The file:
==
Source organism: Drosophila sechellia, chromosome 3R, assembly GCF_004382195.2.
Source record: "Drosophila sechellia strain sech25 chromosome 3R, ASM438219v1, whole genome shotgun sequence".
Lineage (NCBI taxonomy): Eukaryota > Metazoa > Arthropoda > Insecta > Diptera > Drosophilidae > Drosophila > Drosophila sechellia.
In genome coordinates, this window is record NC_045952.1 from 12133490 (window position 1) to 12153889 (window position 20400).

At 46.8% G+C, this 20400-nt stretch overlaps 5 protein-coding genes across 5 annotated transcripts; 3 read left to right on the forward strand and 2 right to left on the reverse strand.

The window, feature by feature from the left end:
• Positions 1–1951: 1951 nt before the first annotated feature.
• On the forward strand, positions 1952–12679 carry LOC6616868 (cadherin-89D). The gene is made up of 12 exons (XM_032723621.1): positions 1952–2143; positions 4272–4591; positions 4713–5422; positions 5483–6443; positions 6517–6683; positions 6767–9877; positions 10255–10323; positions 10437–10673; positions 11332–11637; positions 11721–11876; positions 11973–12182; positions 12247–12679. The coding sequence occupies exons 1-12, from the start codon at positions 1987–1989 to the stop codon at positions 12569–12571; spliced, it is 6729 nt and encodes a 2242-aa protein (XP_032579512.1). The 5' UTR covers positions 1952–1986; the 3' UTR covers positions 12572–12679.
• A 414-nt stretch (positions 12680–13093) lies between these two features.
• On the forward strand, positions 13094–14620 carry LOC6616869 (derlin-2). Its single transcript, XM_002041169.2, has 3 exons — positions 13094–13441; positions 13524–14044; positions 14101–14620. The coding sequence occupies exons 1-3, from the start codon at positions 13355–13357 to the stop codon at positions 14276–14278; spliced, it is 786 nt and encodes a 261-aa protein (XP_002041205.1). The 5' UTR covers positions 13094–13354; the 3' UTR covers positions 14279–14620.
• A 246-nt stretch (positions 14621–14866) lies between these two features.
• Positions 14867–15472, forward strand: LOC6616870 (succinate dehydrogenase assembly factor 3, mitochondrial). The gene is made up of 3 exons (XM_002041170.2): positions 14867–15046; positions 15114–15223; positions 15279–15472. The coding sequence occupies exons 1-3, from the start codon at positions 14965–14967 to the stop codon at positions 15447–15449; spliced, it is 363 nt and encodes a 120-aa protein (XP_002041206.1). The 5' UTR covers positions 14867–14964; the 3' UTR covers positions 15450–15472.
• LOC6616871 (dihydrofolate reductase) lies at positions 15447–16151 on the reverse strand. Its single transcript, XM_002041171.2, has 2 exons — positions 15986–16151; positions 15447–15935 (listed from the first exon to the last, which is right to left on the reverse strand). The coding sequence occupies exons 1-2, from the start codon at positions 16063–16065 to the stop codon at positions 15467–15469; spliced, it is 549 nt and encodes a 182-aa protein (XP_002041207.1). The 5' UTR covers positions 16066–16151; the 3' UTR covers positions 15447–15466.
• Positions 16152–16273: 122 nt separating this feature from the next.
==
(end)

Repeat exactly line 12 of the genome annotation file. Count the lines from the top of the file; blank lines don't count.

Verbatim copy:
• Positions 14867–15472, forward strand: LOC6616870 (succinate dehydrogenase assembly factor 3, mitochondrial). The gene is made up of 3 exons (XM_002041170.2): positions 14867–15046; positions 15114–15223; positions 15279–15472. The coding sequence occupies exons 1-3, from the start codon at positions 14965–14967 to the stop codon at positions 15447–15449; spliced, it is 363 nt and encodes a 120-aa protein (XP_002041206.1). The 5' UTR covers positions 14867–14964; the 3' UTR covers positions 15450–15472.